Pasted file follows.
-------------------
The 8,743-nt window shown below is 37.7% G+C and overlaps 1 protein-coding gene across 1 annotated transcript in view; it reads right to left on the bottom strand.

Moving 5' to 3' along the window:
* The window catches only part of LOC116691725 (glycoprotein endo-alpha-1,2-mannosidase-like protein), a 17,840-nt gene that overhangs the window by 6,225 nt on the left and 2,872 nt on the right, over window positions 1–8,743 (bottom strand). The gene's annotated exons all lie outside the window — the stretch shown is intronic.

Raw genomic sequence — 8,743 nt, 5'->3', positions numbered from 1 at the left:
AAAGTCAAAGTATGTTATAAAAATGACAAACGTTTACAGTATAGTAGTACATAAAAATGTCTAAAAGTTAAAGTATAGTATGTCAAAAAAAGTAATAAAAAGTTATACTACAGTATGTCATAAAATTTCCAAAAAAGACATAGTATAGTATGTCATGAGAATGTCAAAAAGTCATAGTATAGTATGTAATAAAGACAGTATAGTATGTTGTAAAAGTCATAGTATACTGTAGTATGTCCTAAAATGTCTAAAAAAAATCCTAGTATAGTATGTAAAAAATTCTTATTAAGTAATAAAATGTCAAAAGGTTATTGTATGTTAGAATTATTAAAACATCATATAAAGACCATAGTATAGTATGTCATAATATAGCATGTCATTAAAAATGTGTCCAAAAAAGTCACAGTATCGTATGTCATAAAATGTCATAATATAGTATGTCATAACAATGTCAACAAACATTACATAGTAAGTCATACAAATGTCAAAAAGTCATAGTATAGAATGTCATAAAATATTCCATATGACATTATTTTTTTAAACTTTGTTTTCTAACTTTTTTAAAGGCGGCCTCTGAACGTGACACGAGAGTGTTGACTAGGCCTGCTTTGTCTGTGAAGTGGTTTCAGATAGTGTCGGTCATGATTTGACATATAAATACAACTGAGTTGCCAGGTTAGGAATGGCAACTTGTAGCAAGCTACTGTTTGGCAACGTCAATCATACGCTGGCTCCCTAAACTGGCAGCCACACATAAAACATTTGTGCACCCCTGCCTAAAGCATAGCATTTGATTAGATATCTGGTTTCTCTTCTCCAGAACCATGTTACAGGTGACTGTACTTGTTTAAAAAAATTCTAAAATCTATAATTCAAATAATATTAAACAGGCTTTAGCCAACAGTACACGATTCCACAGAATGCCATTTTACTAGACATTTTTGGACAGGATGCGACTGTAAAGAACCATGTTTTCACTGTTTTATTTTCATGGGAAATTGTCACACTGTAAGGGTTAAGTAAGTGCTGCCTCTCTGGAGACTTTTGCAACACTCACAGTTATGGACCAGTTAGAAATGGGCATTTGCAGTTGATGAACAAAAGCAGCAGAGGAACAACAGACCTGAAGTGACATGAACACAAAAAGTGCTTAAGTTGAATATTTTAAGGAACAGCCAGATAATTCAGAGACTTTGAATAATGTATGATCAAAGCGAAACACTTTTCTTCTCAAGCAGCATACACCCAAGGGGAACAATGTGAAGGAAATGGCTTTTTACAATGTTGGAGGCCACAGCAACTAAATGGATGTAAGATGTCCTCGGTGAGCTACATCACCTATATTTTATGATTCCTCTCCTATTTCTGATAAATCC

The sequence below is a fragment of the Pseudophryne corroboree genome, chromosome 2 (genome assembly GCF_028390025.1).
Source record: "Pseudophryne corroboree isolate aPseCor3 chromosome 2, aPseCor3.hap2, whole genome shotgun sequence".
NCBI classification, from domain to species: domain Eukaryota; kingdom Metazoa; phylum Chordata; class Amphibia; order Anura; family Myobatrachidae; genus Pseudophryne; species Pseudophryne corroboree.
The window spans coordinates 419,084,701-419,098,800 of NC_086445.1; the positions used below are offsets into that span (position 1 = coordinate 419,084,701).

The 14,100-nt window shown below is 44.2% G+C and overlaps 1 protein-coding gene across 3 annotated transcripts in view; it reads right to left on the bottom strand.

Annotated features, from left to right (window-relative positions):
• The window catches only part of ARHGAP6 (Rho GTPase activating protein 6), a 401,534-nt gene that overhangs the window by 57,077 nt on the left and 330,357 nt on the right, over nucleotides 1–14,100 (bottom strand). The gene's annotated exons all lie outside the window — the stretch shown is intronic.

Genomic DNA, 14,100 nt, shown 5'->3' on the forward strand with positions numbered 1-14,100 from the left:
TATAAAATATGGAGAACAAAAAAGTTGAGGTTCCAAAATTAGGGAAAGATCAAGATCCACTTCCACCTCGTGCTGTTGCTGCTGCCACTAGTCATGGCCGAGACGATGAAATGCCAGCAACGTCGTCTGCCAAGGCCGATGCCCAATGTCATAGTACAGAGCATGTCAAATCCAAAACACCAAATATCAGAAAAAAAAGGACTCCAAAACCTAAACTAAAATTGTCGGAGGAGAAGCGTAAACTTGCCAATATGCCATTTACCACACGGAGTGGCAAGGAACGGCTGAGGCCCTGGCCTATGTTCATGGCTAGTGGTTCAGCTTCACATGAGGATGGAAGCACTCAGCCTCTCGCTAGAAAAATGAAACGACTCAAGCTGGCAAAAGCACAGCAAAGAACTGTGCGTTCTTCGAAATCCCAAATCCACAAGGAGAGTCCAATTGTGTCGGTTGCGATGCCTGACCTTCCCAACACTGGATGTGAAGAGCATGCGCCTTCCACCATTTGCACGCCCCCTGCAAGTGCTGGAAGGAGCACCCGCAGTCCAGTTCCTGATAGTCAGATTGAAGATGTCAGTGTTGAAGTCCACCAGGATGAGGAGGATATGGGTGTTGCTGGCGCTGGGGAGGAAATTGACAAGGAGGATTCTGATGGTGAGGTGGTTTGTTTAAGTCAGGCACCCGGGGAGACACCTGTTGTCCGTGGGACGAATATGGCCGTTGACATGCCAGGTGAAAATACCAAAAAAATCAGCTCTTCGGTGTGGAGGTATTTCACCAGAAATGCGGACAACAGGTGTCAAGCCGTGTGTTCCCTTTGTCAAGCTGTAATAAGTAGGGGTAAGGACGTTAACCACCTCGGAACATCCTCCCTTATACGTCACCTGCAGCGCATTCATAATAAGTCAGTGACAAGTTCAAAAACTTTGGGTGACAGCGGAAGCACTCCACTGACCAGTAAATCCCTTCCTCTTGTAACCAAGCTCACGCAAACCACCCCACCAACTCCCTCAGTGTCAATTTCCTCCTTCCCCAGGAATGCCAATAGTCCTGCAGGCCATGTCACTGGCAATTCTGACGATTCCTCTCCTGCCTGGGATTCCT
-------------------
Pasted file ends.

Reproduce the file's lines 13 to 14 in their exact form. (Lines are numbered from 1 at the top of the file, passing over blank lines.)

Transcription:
Genomic DNA, 14,100 nt, shown 5'->3' on the forward strand with positions numbered 1-14,100 from the left:
TATAAAATATGGAGAACAAAAAAGTTGAGGTTCCAAAATTAGGGAAAGATCAAGATCCACTTCCACCTCGTGCTGTTGCTGCTGCCACTAGTCATGGCCGAGACGATGAAATGCCAGCAACGTCGTCTGCCAAGGCCGATGCCCAATGTCATAGTACAGAGCATGTCAAATCCAAAACACCAAATATCAGAAAAAAAAGGACTCCAAAACCTAAACTAAAATTGTCGGAGGAGAAGCGTAAACTTGCCAATATGCCATTTACCACACGGAGTGGCAAGGAACGGCTGAGGCCCTGGCCTATGTTCATGGCTAGTGGTTCAGCTTCACATGAGGATGGAAGCACTCAGCCTCTCGCTAGAAAAATGAAACGACTCAAGCTGGCAAAAGCACAGCAAAGAACTGTGCGTTCTTCGAAATCCCAAATCCACAAGGAGAGTCCAATTGTGTCGGTTGCGATGCCTGACCTTCCCAACACTGGATGTGAAGAGCATGCGCCTTCCACCATTTGCACGCCCCCTGCAAGTGCTGGAAGGAGCACCCGCAGTCCAGTTCCTGATAGTCAGATTGAAGATGTCAGTGTTGAAGTCCACCAGGATGAGGAGGATATGGGTGTTGCTGGCGCTGGGGAGGAAATTGACAAGGAGGATTCTGATGGTGAGGTGGTTTGTTTAAGTCAGGCACCCGGGGAGACACCTGTTGTCCGTGGGACGAATATGGCCGTTGACATGCCAGGTGAAAATACCAAAAAAATCAGCTCTTCGGTGTGGAGGTATTTCACCAGAAATGCGGACAACAGGTGTCAAGCCGTGTGTTCCCTTTGTCAAGCTGTAATAAGTAGGGGTAAGGACGTTAACCACCTCGGAACATCCTCCCTTATACGTCACCTGCAGCGCATTCATAATAAGTCAGTGACAAGTTCAAAAACTTTGGGTGACAGCGGAAGCACTCCACTGACCAGTAAATCCCTTCCTCTTGTAACCAAGCTCACGCAAACCACCCCACCAACTCCCTCAGTGTCAATTTCCTCCTTCCCCAGGAATGCCAATAGTCCTGCAGGCCATGTCACTGGCAATTCTGACGATTCCTCTCCTGCCTGGGATTCCT